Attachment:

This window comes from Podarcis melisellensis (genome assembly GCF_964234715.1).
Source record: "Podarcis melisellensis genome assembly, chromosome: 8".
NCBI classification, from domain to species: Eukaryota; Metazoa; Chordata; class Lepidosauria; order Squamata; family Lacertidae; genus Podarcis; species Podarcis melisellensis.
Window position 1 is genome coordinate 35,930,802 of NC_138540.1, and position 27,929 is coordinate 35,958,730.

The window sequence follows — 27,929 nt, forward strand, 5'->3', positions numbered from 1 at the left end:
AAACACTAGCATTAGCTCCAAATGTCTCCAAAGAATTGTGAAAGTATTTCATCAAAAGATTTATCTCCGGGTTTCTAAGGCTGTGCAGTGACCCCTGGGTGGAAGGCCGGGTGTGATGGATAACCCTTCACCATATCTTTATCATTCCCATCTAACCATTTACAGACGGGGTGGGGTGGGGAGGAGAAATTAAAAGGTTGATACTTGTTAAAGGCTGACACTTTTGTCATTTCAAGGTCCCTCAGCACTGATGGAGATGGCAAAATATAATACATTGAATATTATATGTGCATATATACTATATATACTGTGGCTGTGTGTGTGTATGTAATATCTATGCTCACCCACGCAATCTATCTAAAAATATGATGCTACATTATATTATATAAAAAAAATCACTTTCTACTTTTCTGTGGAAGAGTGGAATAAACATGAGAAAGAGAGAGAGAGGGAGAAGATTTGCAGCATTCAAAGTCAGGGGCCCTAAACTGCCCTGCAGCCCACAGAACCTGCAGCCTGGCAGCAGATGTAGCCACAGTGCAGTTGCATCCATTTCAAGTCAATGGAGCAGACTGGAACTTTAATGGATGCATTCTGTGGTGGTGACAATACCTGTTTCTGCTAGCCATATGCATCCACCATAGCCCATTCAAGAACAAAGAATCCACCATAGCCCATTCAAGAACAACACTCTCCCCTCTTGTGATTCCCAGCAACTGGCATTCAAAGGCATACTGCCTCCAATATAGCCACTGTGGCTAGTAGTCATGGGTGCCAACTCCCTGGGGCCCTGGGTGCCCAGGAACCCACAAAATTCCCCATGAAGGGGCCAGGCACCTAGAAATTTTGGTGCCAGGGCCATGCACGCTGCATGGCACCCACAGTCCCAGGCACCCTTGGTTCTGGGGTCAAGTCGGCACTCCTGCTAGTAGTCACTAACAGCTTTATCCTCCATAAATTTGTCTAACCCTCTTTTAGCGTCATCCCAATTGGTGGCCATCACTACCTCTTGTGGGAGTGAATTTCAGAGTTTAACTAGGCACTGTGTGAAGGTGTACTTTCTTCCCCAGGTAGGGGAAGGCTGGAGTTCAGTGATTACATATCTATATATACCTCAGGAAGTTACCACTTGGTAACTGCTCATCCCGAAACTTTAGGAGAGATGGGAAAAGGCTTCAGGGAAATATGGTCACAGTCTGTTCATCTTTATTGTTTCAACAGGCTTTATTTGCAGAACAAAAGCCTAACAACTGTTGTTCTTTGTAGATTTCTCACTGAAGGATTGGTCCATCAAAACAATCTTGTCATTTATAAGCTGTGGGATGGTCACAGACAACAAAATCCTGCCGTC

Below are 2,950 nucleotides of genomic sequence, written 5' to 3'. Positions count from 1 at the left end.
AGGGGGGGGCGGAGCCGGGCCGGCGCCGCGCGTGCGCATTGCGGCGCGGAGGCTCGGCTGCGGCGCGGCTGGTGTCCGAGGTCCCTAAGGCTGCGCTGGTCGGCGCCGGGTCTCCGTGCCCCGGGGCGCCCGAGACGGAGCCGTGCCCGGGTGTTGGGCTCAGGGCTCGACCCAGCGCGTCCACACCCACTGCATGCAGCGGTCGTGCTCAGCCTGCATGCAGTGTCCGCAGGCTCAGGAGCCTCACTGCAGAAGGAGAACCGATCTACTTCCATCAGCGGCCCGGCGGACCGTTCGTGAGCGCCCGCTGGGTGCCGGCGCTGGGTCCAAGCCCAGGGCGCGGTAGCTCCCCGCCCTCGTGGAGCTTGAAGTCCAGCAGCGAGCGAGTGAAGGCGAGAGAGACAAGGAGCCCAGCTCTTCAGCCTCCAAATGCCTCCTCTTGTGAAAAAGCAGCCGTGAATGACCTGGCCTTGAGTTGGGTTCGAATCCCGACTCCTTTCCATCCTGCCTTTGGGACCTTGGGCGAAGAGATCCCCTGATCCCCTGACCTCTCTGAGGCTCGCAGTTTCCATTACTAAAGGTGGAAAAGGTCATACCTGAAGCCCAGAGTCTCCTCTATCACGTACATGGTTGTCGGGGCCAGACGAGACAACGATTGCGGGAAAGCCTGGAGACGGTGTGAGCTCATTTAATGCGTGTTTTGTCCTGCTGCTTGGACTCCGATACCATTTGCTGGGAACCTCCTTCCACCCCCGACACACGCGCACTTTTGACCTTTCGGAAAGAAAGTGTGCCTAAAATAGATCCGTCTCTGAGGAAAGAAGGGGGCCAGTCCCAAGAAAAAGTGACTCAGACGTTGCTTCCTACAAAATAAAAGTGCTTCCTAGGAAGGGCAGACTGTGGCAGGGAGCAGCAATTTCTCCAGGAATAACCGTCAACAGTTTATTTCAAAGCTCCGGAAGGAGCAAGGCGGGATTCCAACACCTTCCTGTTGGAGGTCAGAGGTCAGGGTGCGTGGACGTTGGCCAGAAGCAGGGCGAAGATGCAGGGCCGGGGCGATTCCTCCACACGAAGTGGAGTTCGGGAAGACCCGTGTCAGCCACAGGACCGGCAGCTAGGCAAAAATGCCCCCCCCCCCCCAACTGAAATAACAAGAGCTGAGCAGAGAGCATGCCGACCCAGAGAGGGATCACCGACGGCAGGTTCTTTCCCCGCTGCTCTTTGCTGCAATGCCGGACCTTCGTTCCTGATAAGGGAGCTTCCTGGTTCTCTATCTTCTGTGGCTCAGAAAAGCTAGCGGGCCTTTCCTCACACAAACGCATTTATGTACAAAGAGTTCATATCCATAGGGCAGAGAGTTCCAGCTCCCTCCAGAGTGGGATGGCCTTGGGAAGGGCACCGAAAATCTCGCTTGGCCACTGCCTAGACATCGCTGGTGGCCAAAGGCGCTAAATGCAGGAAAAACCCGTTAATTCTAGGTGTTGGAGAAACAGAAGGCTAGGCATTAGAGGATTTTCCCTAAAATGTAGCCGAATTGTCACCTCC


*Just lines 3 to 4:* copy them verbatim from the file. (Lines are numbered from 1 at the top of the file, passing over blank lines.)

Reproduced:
NCBI classification, from domain to species: Eukaryota; Metazoa; Chordata; class Lepidosauria; order Squamata; family Lacertidae; genus Podarcis; species Podarcis melisellensis.
Window position 1 is genome coordinate 35,930,802 of NC_138540.1, and position 27,929 is coordinate 35,958,730.